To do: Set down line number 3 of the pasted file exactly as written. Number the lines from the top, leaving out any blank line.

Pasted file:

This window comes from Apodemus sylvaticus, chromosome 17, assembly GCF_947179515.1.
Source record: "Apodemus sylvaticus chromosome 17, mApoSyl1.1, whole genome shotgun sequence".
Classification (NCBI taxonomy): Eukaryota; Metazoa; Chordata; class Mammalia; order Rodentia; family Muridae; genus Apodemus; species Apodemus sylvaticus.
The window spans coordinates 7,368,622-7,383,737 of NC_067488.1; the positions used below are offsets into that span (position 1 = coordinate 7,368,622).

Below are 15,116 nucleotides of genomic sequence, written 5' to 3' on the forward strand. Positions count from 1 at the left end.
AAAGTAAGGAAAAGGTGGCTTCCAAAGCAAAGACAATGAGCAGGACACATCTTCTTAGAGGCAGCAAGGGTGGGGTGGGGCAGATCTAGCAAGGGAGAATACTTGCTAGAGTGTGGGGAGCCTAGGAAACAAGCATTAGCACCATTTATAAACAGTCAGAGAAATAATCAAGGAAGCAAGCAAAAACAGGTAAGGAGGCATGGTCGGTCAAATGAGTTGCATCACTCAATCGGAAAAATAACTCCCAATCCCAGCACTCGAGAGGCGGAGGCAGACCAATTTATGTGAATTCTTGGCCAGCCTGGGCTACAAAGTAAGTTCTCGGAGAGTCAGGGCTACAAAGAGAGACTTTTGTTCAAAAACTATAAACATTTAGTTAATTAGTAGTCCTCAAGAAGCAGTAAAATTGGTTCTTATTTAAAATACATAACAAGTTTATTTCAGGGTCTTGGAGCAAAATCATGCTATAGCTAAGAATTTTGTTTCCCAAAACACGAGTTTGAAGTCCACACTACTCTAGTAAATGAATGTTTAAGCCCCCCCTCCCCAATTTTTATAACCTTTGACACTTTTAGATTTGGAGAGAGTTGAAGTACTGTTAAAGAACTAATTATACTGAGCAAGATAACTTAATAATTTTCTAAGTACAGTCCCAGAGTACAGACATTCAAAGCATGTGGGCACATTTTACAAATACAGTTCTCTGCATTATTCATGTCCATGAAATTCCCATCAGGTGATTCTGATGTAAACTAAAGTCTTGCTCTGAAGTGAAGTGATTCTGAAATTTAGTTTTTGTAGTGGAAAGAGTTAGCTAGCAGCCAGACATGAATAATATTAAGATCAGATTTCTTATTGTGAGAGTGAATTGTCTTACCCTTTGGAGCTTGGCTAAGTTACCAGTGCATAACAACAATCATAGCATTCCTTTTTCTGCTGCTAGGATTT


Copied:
Classification (NCBI taxonomy): Eukaryota; Metazoa; Chordata; class Mammalia; order Rodentia; family Muridae; genus Apodemus; species Apodemus sylvaticus.